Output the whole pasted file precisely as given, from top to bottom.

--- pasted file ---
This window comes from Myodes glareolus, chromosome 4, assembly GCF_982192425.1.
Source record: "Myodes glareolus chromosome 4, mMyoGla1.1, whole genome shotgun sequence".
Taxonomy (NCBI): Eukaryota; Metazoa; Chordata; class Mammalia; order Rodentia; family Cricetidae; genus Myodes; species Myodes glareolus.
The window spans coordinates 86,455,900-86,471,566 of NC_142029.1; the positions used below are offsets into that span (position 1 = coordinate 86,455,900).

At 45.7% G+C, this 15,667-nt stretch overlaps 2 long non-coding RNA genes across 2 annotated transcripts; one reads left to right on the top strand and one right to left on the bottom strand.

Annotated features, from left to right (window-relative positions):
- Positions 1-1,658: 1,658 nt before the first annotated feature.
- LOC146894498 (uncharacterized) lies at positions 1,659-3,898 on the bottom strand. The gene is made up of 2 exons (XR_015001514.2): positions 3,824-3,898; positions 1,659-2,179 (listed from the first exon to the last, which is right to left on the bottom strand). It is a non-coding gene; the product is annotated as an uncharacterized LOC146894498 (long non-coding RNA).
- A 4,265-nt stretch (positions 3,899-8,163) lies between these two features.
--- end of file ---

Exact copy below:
This window comes from Myodes glareolus, chromosome 4, assembly GCF_982192425.1.
Source record: "Myodes glareolus chromosome 4, mMyoGla1.1, whole genome shotgun sequence".
Taxonomy (NCBI): Eukaryota; Metazoa; Chordata; class Mammalia; order Rodentia; family Cricetidae; genus Myodes; species Myodes glareolus.
The window spans coordinates 86,455,900-86,471,566 of NC_142029.1; the positions used below are offsets into that span (position 1 = coordinate 86,455,900).

At 45.7% G+C, this 15,667-nt stretch overlaps 2 long non-coding RNA genes across 2 annotated transcripts; one reads left to right on the top strand and one right to left on the bottom strand.

Annotated features, from left to right (window-relative positions):
- Positions 1-1,658: 1,658 nt before the first annotated feature.
- LOC146894498 (uncharacterized) lies at positions 1,659-3,898 on the bottom strand. The gene is made up of 2 exons (XR_015001514.2): positions 3,824-3,898; positions 1,659-2,179 (listed from the first exon to the last, which is right to left on the bottom strand). It is a non-coding gene; the product is annotated as an uncharacterized LOC146894498 (long non-coding RNA).
- A 4,265-nt stretch (positions 3,899-8,163) lies between these two features.